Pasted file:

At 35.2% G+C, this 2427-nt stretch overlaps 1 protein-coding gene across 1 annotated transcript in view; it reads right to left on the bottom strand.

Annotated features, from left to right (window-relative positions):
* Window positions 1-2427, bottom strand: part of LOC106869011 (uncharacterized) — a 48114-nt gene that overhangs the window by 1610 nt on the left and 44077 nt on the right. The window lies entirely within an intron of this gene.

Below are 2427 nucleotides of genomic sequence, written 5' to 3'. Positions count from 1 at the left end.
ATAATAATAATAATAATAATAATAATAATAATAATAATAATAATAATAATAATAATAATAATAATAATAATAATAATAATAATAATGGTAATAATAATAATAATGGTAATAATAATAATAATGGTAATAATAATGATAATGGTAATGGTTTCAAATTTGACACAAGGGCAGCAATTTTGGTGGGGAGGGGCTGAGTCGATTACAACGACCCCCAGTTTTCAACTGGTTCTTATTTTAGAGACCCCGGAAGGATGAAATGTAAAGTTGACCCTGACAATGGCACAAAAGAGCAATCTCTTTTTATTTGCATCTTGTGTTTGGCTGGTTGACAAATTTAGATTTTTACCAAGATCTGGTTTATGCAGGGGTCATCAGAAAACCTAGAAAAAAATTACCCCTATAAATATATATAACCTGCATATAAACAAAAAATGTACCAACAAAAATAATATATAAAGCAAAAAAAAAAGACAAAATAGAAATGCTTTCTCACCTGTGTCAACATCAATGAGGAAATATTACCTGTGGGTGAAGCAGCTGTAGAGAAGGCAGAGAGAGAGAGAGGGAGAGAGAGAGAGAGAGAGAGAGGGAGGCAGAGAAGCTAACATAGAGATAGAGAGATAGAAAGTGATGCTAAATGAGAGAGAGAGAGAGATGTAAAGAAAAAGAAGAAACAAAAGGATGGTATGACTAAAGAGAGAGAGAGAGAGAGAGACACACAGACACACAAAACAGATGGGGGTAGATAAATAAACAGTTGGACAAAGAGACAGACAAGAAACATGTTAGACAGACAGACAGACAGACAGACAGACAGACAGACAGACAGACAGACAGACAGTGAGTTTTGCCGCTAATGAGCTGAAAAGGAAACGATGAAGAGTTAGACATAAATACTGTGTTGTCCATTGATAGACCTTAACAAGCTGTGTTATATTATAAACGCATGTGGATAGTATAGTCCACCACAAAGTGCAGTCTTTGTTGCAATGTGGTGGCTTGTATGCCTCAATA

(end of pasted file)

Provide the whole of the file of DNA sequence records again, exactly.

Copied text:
At 35.2% G+C, this 2427-nt stretch overlaps 1 protein-coding gene across 1 annotated transcript in view; it reads right to left on the bottom strand.

Annotated features, from left to right (window-relative positions):
* Window positions 1-2427, bottom strand: part of LOC106869011 (uncharacterized) — a 48114-nt gene that overhangs the window by 1610 nt on the left and 44077 nt on the right. The window lies entirely within an intron of this gene.

Below are 2427 nucleotides of genomic sequence, written 5' to 3'. Positions count from 1 at the left end.
ATAATAATAATAATAATAATAATAATAATAATAATAATAATAATAATAATAATAATAATAATAATAATAATAATAATAATAATAATGGTAATAATAATAATAATGGTAATAATAATAATAATGGTAATAATAATGATAATGGTAATGGTTTCAAATTTGACACAAGGGCAGCAATTTTGGTGGGGAGGGGCTGAGTCGATTACAACGACCCCCAGTTTTCAACTGGTTCTTATTTTAGAGACCCCGGAAGGATGAAATGTAAAGTTGACCCTGACAATGGCACAAAAGAGCAATCTCTTTTTATTTGCATCTTGTGTTTGGCTGGTTGACAAATTTAGATTTTTACCAAGATCTGGTTTATGCAGGGGTCATCAGAAAACCTAGAAAAAAATTACCCCTATAAATATATATAACCTGCATATAAACAAAAAATGTACCAACAAAAATAATATATAAAGCAAAAAAAAAAGACAAAATAGAAATGCTTTCTCACCTGTGTCAACATCAATGAGGAAATATTACCTGTGGGTGAAGCAGCTGTAGAGAAGGCAGAGAGAGAGAGAGGGAGAGAGAGAGAGAGAGAGAGAGGGAGGCAGAGAAGCTAACATAGAGATAGAGAGATAGAAAGTGATGCTAAATGAGAGAGAGAGAGAGATGTAAAGAAAAAGAAGAAACAAAAGGATGGTATGACTAAAGAGAGAGAGAGAGAGAGAGACACACAGACACACAAAACAGATGGGGGTAGATAAATAAACAGTTGGACAAAGAGACAGACAAGAAACATGTTAGACAGACAGACAGACAGACAGACAGACAGACAGACAGACAGACAGACAGACAGTGAGTTTTGCCGCTAATGAGCTGAAAAGGAAACGATGAAGAGTTAGACATAAATACTGTGTTGTCCATTGATAGACCTTAACAAGCTGTGTTATATTATAAACGCATGTGGATAGTATAGTCCACCACAAAGTGCAGTCTTTGTTGCAATGTGGTGGCTTGTATGCCTCAATA